Saturday, 13 July 2013

Wither by Lauren DeStefano

The Chemical Garden Reviews
Wither, Fever, and Sever

Published: March 22 2011
Publisher: Simon & Schuster Books for Young Readers
Website: Author's Website
Author's Youtube

            The First Generation was genetically modified to improve the human condition. The unexpected consequence lurked in their children; the children have a “virus” that terminates males at 25-years-old and females at 20-years-old. From perfection came disaster. With the population in decline, scientists are scrambling for a cure. Girls are being snatched off the streets by wealthy families to procreate and extend the family lineage. Rhine, a girl with heterochromia eyes, has been stolen from her life to be a sister wife to Linden. The mansion is a gilded cage, and with only four years left to her life, she plans on escaping the sinister family.

            I usually hate it when covers use faces. It stops the reader from imagining the appearance of a character. It is also worse when the cover looks nothing like how the author describes their character.
            In this case, I love the image. It has beautiful symbolism: the ring, the cage, the decadence. I hate the hair and the dress because #1 both are high-fashion messy and #2 nowhere in the book is Rhine in such a dress and has teased hair that looks a few strokes from a rat’s nest.
            With this explanation, I say that I love the image, but not as a cover. It’d be passable if the image was cut off at her neck to exclude her face and hair. In fact, it would add to the symbolism presented in the story about women being degraded.

            When I began reading, Wither immediately struck me as a stripped-down version of Atwood’s The Handmaid’s Tale for teens. Not that it is bad or unoriginal. I recommend all older teens to read The Handmaid’s Tale and Wither (if the concept of forced procreation is something they can handle).
            This novel is an excellent “what if” scenario in regards to the possibility of population decline and women becoming “baby factories” to maintain the human race and to find a cure. There are other dystopian elements as well: a large social divide, generational divides, gender oppression, and mass poverty and the associated lack of security and chaos. Unfortunately, the world of the story is very confined; she is trapped in the mansion and only recalls what the real world is like. I suspect we will see more of it in the next two books.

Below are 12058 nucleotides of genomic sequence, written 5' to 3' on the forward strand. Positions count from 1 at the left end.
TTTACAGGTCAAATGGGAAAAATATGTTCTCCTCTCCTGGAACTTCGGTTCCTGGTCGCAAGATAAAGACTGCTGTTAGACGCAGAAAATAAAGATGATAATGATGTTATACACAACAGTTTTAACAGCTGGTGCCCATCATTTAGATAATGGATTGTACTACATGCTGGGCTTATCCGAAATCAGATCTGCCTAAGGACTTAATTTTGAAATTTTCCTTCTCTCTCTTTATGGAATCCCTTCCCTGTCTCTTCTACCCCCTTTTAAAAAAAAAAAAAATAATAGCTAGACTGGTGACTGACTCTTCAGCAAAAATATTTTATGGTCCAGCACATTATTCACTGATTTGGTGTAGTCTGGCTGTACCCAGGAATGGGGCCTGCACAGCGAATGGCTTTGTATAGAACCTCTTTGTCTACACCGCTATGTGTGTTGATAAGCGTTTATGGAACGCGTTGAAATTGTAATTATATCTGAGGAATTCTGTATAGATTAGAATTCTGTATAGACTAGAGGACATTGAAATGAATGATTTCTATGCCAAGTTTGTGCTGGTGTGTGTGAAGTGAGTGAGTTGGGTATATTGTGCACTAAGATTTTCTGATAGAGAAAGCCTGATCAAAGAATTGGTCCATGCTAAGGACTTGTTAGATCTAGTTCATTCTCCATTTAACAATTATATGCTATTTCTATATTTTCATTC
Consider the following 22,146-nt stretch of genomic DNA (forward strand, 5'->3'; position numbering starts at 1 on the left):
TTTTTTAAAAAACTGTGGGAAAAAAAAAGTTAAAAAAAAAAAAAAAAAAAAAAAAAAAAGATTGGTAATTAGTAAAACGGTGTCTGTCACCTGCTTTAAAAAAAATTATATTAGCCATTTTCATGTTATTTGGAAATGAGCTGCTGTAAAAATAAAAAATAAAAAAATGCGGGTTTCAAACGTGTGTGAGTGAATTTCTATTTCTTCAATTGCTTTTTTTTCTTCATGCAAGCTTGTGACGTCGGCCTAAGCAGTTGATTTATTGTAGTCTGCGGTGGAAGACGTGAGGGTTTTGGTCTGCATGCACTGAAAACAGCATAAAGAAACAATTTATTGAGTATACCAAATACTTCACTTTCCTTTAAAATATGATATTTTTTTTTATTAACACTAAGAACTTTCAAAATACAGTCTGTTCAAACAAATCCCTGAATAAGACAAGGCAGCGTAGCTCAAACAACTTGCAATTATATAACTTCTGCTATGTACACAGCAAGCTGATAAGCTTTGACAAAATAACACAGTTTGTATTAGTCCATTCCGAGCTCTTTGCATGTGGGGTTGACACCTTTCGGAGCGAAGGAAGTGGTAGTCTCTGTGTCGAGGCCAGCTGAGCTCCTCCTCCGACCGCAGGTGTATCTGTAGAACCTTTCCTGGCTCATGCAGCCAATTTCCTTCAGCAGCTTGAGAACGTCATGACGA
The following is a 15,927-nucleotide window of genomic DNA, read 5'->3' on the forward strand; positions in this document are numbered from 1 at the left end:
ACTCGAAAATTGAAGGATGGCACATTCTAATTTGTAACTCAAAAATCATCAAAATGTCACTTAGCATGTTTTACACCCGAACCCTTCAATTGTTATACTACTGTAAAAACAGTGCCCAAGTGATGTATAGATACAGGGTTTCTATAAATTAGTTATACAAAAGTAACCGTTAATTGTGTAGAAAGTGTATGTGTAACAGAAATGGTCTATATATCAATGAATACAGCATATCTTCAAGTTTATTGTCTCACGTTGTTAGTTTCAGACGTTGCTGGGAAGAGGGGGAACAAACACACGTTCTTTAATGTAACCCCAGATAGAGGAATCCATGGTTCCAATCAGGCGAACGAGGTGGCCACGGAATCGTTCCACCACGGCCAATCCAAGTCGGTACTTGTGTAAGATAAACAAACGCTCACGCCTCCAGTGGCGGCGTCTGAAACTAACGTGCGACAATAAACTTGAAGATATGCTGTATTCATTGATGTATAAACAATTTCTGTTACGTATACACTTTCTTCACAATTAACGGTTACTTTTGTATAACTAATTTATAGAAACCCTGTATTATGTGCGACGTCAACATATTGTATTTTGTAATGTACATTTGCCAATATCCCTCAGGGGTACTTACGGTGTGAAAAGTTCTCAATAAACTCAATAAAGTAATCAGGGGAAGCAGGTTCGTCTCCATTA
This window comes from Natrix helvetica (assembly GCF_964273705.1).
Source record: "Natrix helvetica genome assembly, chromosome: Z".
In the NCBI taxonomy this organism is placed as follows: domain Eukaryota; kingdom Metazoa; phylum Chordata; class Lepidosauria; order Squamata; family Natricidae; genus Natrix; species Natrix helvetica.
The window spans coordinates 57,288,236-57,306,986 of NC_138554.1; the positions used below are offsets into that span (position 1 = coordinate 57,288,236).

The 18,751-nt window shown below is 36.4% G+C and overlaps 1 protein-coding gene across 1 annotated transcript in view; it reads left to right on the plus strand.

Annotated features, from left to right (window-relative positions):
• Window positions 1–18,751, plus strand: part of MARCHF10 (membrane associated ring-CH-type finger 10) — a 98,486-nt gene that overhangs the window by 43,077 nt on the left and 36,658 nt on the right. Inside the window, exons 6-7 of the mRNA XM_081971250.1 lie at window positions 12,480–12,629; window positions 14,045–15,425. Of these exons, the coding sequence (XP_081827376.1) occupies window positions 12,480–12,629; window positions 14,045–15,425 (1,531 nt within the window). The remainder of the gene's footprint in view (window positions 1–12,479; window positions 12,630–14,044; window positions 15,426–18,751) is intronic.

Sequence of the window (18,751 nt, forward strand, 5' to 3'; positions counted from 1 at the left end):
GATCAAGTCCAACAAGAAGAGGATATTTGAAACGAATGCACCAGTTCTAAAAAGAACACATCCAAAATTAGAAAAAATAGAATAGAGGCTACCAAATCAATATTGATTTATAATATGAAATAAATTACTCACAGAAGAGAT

I tried to like Rhine. She is like how most girls would picture themselves in her situation: rebellious. The heterochromia eyes and her name are interesting facts, but the book fails to make Rhine unique. She assesses situations and chooses her words wisely, but she does less of this as the story progresses. She becomes less hard, and I do not feel like the author meant for this to happen, just that the writing took the author there and she forgot that Rhine is supposed to be much more capable than she is at the end.

Supporting Characters
            The cast of characters for this novel is exceptional. There are the obviously evil characters, the not-so-evil, the victims, the willing, the unwilling, the blind. The main characters evolve as the story progresses and I am thoroughly impressed by the ensemble and their interactions with one another.
            As I tried to like Rhine, I fell in love with Jenna. She has a tragic backstory, and I understand her acknowledgement of the situation. She decides what to do, she makes the best of the circumstances, and she is humorous at times. Downside: her name is Jenna.
            At first I hated Linden. He’s complacent, weak, and oblivious to the suffering he is causing to his sister wives. As the novel progresses, I became more sympathetic to the character. Making me sympathetic to a character I once despised is not an easy feat, and it is a testament to the writing.
            Cecily, the youngest sister wife, brings life into the house in more ways than one. She is a willing wife, though she is an orphan and the mansion offers joys she could never imagine. Cecily is a fine example of how distorted the world has become: a willing captive, an eager mother, ignorant of freedom or the way the world was before the dystopia set in. Without spoiling anything, it is through her that the reader finds out about the babies sister wives bear in this world, and how cruel the process is.

            Luckily, I was intrigued by the overall concept and I didn’t just read the first few pages, because I probably would have walked away. I found the beginning to be overly written. I understand that Rhine has just been ripped from her world, shoved into a van, and brought to the mansion. Her mind is scattered, but I think the author couldn’t decide where to go either. She brings up too much in the beginning without dealing with the issues at hand. And she dwells and details too much when reminiscing about the setting-social values and her past and the history of the world-at inappropriate times.
            As mentioned, the characters are excellent. Each serves a purpose and the main ones evolve. You’ll hate certain characters at the beginning and by the end, you’ll change your mind.
            Other than the characters, the writing is nothing special. No particular voice or prose was burned into my mind, but it serves its purpose.

            A fulfilling dystopian teen novel with a little romance (of course). I suggest this to slightly older/mature teens because of the sexual content (we are talking about making babies against your will). If the teen likes dystopia or other kinds of speculative (non-paranormal) fiction, I recommend it highly. The characters are vivid and dynamic, but it is the setting of the world and how it came to be that makes the novel truly special.

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